But he's also aware that, had it not been for his special-teams ability, the converted college quarterback likely wouldn't have survived two coaching changes and certainly wouldn't have been in position for the three-year, $20 million deal he received last March.
So excuse Cribbs if he's bothered by the changes to the kickoff rules that were approved Tuesday at the league's annual meeting. And understand if he's even a little offended.
"I totally disagree (with the rule change)," Cribbs said by telephone Tuesday. "I don't think they take special teams serious enough. You can say you're making it safer for players, but that's part of it, not taking special teams serious enough. That ticks me off, because we, the Cleveland Browns, win games on special teams."
The change, in fact, was more modest than originally proposed. The suggested placement of the ball at the 25-yard line, rather than the 20, on touchbacks was nixed, as was elimination of the two-man wedge.
But the line of scrimmage for the kickoff was moved from the 30 to the 35, and the pre-kick running start for the coverage team has been limited to 5 yards.
The moves by the NFL's competition committee were made to promote player safety.
"I was listening to (some) of the owners speak about how player safety trumps athletic, entertainment ability," Cribbs said in an interview with NFL Network. "But we have yet to see any proof or anything that says most of the injuries happen on kickoffs or kickoff returns, and this is why, so we need to move it up 5 yards and it will eliminate it. I just don't see the relevance in the 5-yard rule. All I see is the lack of opportunity that will occur because of that rule."
Cribbs later said he "appreciate(s) the concern. I really appreciate that. But the motives I question."
If it sounds like Cribbs is taking this a little personally, you might be on the right track.
Much as coaches tout the importance of special teams, those playing them often feel like the stepchild in the pecking order. They aren't paid or promoted like offensive or defensive players, and once they achieve prominence in other areas of the game, they normally are removed from the kick teams.
That's not to say there are good, solid reasons for that. But it does explain Cribbs' angst.
"They say they change it because of injuries, but I think that it's coaching," Cribbs said. "In a lot of cases, it's not being coached as well. And I think instead of rules changes, you could have enforced penalties and fines better, and fine the coaching staffs and organizations for coaching it a certain way.
"We're talking about people's careers here. They're making it so you can't play this great sport the way it supposed to be played. It's things like the kickoff return that makes this sport exciting, and now you're going to change the sport to nothing but touchbacks."
Cribbs' desire is to maintain a system where, as he puts it, "special teams can win games."
The way Cribbs sees it, there will be more of a premium on kickers who can put the ball through the back of the end zone and force touchbacks, a dynamic that prompted the move of the line from the 35 to 30 in 1993.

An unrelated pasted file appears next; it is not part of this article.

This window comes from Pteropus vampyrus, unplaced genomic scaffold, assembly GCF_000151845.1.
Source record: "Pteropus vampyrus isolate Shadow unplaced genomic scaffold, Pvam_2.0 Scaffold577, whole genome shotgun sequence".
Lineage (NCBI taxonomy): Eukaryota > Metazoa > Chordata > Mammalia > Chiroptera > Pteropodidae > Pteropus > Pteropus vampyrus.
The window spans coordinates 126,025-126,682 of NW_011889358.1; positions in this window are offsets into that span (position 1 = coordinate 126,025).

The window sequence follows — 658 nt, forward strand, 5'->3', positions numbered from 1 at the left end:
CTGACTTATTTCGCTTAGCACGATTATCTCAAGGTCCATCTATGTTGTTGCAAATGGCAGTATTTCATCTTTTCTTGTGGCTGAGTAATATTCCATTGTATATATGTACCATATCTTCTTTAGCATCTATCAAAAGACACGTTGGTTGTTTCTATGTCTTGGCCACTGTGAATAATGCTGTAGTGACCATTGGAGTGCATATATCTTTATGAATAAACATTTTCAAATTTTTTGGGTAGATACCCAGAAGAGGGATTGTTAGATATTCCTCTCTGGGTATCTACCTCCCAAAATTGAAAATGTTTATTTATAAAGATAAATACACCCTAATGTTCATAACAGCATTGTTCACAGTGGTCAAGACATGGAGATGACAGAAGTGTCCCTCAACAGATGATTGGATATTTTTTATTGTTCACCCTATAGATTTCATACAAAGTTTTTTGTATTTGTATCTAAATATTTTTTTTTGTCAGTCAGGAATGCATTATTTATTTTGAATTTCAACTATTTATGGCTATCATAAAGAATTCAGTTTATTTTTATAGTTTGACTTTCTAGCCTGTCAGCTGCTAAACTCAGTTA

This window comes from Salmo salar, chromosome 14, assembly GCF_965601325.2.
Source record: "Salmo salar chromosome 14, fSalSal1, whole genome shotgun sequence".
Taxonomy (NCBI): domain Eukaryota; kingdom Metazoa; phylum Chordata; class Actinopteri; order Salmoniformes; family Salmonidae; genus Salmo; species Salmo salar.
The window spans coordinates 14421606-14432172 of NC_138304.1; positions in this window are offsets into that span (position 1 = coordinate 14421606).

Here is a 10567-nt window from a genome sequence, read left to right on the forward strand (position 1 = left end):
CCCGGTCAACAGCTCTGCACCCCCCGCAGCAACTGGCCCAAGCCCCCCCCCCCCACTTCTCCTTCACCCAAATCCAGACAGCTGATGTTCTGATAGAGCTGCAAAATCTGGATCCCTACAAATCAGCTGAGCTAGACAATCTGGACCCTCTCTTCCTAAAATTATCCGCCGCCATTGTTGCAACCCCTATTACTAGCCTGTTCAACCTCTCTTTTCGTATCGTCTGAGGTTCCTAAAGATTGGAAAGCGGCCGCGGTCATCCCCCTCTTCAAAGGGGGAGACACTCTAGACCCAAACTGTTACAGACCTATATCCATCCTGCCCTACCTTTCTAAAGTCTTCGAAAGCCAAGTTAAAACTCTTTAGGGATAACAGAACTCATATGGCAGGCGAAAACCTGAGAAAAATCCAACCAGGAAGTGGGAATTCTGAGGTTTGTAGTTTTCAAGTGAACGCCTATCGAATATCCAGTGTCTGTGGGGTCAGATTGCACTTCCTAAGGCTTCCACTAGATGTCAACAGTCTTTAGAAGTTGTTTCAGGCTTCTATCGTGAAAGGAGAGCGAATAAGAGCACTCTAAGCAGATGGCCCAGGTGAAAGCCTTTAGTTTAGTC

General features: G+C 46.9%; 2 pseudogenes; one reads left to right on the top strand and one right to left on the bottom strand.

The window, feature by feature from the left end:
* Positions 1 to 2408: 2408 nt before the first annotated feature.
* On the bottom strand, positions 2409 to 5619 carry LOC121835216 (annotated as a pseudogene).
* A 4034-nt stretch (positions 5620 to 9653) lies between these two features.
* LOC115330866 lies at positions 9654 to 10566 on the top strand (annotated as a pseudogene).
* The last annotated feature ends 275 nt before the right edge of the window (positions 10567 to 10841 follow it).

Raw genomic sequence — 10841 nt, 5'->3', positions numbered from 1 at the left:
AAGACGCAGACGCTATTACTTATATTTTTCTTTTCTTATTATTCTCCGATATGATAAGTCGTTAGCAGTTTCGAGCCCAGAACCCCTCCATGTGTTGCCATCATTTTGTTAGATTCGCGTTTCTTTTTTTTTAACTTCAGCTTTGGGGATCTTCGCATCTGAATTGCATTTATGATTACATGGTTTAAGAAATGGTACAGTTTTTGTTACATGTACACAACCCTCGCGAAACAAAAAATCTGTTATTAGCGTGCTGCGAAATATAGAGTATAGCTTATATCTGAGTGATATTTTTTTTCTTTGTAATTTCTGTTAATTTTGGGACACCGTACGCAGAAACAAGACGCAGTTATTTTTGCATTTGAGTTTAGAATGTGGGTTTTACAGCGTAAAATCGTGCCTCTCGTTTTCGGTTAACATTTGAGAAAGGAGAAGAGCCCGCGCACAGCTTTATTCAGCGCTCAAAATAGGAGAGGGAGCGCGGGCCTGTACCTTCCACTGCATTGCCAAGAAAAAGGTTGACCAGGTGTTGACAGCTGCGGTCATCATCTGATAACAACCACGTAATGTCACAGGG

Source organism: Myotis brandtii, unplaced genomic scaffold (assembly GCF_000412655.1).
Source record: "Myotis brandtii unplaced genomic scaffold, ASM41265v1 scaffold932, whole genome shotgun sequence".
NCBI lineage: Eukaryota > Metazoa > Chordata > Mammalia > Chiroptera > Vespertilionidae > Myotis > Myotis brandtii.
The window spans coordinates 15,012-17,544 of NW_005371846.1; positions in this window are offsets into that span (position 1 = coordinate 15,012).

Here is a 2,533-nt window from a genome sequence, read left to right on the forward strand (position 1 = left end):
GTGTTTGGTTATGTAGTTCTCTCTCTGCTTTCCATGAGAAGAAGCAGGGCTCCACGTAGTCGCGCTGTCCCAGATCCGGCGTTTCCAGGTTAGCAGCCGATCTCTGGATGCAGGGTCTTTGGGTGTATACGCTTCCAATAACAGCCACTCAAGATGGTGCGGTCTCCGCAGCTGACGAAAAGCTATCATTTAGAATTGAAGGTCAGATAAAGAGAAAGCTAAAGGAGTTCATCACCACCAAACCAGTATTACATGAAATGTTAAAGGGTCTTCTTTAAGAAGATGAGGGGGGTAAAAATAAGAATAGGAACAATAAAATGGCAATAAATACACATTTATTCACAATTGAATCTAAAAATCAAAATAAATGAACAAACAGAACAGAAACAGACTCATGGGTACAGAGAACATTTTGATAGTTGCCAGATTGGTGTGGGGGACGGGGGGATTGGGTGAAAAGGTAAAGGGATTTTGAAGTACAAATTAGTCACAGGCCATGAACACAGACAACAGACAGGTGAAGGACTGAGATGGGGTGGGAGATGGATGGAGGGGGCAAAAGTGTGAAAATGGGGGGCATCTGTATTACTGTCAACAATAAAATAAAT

"This rule, I'm thinking they alrady kick it away from guys like myself and (Chicago's) Devin Hester," Cribbs told NFL Network. "But this rule trumps them all. ... They'll start to scout kickers just for touchbacks. Returners like myself will become obsolete. I've been on both specturms, so I'm talking as a guy who has played on kickoff coverage and return units."
And the trickle-down effect, in his mind, is that contracts like those he garnered, or Hester (four years, $30 million) received, will become things of the past.
"You're going to see teams franchising kickers for touchbacks," Cribbs said. "I really feel that (it'll be harder for returners), myself included, when I'd try to get a new contract. You need to be taken seriously on the field, and you won't get this type of athlete anymore. You make these rule changes, the kick returner becomes obsolete. You have no chance to succeed. And the special-teamer in coverage, then he becomes obsolete, too, and those are guys busting tail to stay in the league."
For so many players, special teams is a way to stay in the league and can be a gateway to bigger things.
Make kickoffs less frequent, and you cut down on the number of relevant plays those guys spend on the field, and it, in turn, becomes more difficult for lower-round guys to find their niche and stick on a roster. By Cribbs' reasoning, it's easier to get a kicker with a big leg than spend roster spots on the kind of kamikazes who cover kicks.
"My goal is always to put the offense in the best position," Cribbs said. "We have rules. If I'm 5 yards deep, I usually don't return it. That's (fine) with me, but the coaches do give me the leeway. Some other guys, if they're in the end zone, they're kneeling. For me, at 3-4 yards, it's, 'Do you?'; at 6-7, it's danger territory. At 8-9 yards, no way. There are lots of factors, but if kickers can put it through the end zone, then all that's gone.
"And I know they're trying to protect us. But we know what we signed up for. This is the NFL, not a rec league. This is the best of the best."
Without the kick return being such a big part of the game, it's hard to see where Cribbs would've been given the time to develop as he has.
And so it makes sense that this one hits home for him.